Lippard: We all have different memories of Heresies’ origins. My memory is that I was at Joyce Kozloff’s kitchen table. I think we were alone, but other people remember being there too. Anyway Joyce and I were talking, this was I think 1975, and we felt it was time for another move in feminist art discourse—that it needed to be more intellectual and more political. We thought there should be a voice and a space. The magazine was going to be the voice. And Mimi Schapiro was the advocate for the space—a school like the Women’s Building she had co-founded in LA. I was very close to Judy Chicago but I never knew Mimi particularly. When she got to New York she took me aside and said, We are the leaders. And I said, I’m not a leader—feminism means collaboration to me, and I love collaboration. So she and I never really got along very well. Also, she had some kind of problem with lesbians, who were and are some of my best friends. Anyway, Joyce and I had a meeting and this bunch of women got together and for about a year we had endless open meetings about what we wanted to do. It finally formed into about twenty or so people. Out of that, nine of us were Aries—I’m one of them—which means bossy noisy people. [Laughter.] I wanted to call it Pink, but luckily I think it was Mary Miss who came up with Heresies after a Susan Sontag quote, and there turned out to be a British journal called Pink.
Heresies had a different audience than anything I had written up to that point. I don’t think it changed the writing itself very much but it made me a lot more relaxed—giving me a sympathetic, if contentious, base from which to take off. At Heresies I didn’t have to worry about “mainstream” editing. By the late ’70s I knew I was a good writer—though I never had any illusions or even the urge to be a “great” one. The form wasn’t much up for grabs, but the content was new and that came from daily ongoing conversations and readings with other women whose experiences were different from mine. Of course, this started for me in 1970 but continued to be eye-opening through the decade. Some of the other “heretics” were more intellectually and politically advanced and I learned a lot from them.
Rail: I’ve always thought of Heresies as having a strong lesbian presence.
Lippard: It did. Harmony Hammond was a founding member and she did the issue “Lesbian Art and Artists” in 1977 and the Lesbian Show at 112 Greene street in 1978. Now we live across the creek from each other in New Mexico.
Rail: You said Miriam Schapiro was weird about lesbians and I wonder if it was a point of contention within your feminist art world—I don’t know how you identify, but I think most of your romantic partners are men.
Lippard: They’ve all been men, for better for worse. I always thought it would be lovely to be a lesbian—didn’t happen. [Laughter.] I’ve had friends who’ve tried to convince me. [Laughter.] And people always thought I was a lesbian. Marcia Tucker and I both did this at least once: during feminist lectures some guy would jump up and say, You must be a dyke! and I’d say, Damn right!—So I guess that got around.
Rail: One of the things you’ve done a better job of than most people is being straightforward about how your personal and romantic relationships relate to your work, as though it’s just factual and not a big deal—which to me is the most intellectually honest position anyone could take.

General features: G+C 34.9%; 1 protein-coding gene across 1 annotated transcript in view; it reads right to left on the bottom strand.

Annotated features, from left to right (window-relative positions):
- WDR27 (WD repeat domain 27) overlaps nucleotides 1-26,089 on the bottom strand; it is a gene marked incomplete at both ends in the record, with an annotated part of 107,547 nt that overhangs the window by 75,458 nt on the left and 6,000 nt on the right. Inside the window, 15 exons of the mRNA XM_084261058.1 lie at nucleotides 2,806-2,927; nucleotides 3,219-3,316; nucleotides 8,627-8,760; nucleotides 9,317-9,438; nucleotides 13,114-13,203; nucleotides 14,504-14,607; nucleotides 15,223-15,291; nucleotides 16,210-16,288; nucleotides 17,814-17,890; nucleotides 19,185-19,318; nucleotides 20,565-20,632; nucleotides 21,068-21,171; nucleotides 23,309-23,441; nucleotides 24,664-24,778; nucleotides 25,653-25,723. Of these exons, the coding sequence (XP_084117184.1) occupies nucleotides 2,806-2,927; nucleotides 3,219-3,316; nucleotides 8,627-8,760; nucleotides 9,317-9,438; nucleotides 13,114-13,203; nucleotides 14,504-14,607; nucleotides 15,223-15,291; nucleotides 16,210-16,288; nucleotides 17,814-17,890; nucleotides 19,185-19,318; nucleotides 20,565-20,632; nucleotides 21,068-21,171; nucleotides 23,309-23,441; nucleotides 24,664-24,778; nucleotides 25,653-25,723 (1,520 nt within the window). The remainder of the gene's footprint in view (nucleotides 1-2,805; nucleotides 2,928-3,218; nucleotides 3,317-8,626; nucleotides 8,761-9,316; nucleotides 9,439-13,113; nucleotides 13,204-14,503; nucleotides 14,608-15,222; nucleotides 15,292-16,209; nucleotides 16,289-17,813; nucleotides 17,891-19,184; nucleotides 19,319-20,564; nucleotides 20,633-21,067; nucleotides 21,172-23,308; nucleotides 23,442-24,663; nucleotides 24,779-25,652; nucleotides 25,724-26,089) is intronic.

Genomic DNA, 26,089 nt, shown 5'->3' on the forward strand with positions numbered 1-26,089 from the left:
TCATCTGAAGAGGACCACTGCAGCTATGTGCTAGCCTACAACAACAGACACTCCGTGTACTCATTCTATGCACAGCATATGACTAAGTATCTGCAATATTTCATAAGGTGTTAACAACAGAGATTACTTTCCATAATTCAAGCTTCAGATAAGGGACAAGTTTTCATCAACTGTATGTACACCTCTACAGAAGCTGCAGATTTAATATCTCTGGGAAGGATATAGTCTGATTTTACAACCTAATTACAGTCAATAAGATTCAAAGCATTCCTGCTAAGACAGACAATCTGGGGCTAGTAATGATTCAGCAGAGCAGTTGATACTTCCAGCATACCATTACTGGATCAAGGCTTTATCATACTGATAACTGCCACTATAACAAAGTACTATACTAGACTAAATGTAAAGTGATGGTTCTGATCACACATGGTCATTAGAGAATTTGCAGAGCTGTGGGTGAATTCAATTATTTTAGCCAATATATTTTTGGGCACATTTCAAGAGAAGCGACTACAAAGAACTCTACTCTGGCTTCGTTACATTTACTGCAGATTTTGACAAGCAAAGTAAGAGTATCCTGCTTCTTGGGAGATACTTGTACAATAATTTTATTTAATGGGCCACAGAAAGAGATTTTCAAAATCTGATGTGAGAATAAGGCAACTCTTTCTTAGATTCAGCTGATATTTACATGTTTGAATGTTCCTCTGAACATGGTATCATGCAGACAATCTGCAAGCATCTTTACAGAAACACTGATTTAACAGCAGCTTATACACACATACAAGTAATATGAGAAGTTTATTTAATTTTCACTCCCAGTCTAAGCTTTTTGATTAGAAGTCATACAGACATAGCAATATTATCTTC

Lippard: There was a time I thought about making an art piece: a stack of transparent sheets mapping affairs and friendships and other relationships between everyone in the art world, all laid on top of each other, overlapping, so to speak [Laughter.] Once someone said to me—and I think it’s true—that you could always tell who I was with by my work. For instance, you had the Bob Ryman period where I was writing about Minimalism and painting. Then John Chandler, co-author of “The Dematerialization of the Art Object” —he was a student of analytic philosophy, and that part of the essay came from him. And Seth Siegelaub, which was conceptual art. Harmony Hammond jumped me at one point when From the Center: Feminist Essays on Women’s Art (1976) came out, because one of my experimental fictions in the back of the book, which was sort of sexy and feminist, was dedicated For Charles because I was living with Charles Simonds whose very sensual landscapes were definitely another influence on my work, especially Overlay. Harmony said, It’s a feminist book and you dedicated this thing to a man! I think I fall for people because they know about things I’m interested in. For the last nineteen years I’ve been with a lefty social anthropologist raised in New Mexico, and my last three books have been about the archaeology and history of New Mexico, and a diatribe about land use.
Rail: I want to talk about Mixed Blessings: New Art in a Multicultural America (1990), which is a book that describes itself as about “the ways cross-cultural activity is reflected in the visual arts, what traces are left by movements into and out of the so-called centers and margins.” Was it through the work you were doing with Heresies that you get interested in the problems of what was then called “multiculturalism”?
Lippard: Not so much Heresies as the general climate in the 1980s, and the political work I was doing with PADD [Political Art Documentation/Distribution] and others. I asked friends from every ethnicity and gender whether I should do that book, and they all said yes—throw her to the wolves. I’m glad I did it. Of course at times I put my foot in it, that’s inevitable. My grandfather was the last white president of an all-Black college in Mississippi and my mother worked in what they called “race relations” in Louisiana in the 1950s, so I was raised with an old fashioned anti-racism. Howardena Pindell, who was and still is a close friend—we have the same birthday—called me a racist at one point and from then on I knew that if I was going to work on “multiculturalism,” as it was then called, there’d be times that would happen and times I deserved it.